H: I know them quite well, I’ve worked with Penny who does the PR there, and Matt Bishop. I was very cynical about W Series when it was first announced. I was really concerned about the fact that it was run by men, and I was like hmmm I don’t think I like this. And then as it emerged, it actually has what is clearly a good standard of drivers in it, like they found a good field. Meanwhile, if this is not broadcasted, if there's no visibility, there's no way I would watch it. But actually, they've managed to get really good broadcast packages for it. They got a good promotion. Because they are a really experienced team. I think people were right to be cynical, I still think some questions should be asked to W Series, but I think it has also done its job. The attitude of the series is that they want it to not exist. They want it that, in 5-6 years, you don't need to do a W Series because there're enough women in every level in motorsport. So I know they understand what their task is, that it's not to segregate in motorsport or to get women into Formula 1, but to use this asset to make sure that women are considered incredible within wider motorsport and then they find roads within wider motorsport and have people support them like the rest. It’s not perfect, but it’s a series to exist until it's done its job.
H: I mean, people have reason to criticize it, but it’s done a good job, helped people who fell out on the way. Alice Powell, for example, was fixing plumbs before this happened. When I first spoke of W Series, they said that with the same amount of money this whole series is taking, we could have funded maybe one person for a few years of junior series. But it would be one girl on her own again, we've seen that before, and it would put all of the pressure on her in the one series. Instead, we've got 20 girls, and we got opportunities and chances for them, instead of being on their own and representing all women with her own results. It makes sense with the strength in numbers. And also they could get much more PR like this and so they could find sponsors in the junior team. They’ve tried other things in the past, and they didn’t work. Maybe this one would work.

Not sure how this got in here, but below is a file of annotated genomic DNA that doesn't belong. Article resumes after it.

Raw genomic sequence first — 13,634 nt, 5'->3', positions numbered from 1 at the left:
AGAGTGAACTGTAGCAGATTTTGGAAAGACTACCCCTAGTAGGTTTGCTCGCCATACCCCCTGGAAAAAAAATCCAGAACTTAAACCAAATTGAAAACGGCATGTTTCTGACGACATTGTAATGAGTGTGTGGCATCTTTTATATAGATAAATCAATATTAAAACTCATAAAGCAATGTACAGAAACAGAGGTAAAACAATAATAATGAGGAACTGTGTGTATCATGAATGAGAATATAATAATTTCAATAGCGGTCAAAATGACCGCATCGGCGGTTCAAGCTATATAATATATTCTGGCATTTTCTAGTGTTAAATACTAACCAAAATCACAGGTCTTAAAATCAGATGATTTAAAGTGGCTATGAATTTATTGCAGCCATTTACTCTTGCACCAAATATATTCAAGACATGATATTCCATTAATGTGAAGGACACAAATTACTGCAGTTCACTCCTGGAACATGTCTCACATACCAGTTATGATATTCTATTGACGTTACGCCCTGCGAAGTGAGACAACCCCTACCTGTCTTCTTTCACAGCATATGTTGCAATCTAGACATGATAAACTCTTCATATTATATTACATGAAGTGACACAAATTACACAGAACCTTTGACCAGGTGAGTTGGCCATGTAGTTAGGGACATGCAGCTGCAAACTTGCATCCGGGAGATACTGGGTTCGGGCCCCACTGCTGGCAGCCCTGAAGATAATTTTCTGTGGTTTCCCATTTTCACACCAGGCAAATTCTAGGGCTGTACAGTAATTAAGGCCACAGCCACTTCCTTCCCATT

Read about Hazel's trip alone to Riyadh here
Learn about Amylia's new project Alt-Drive Magazine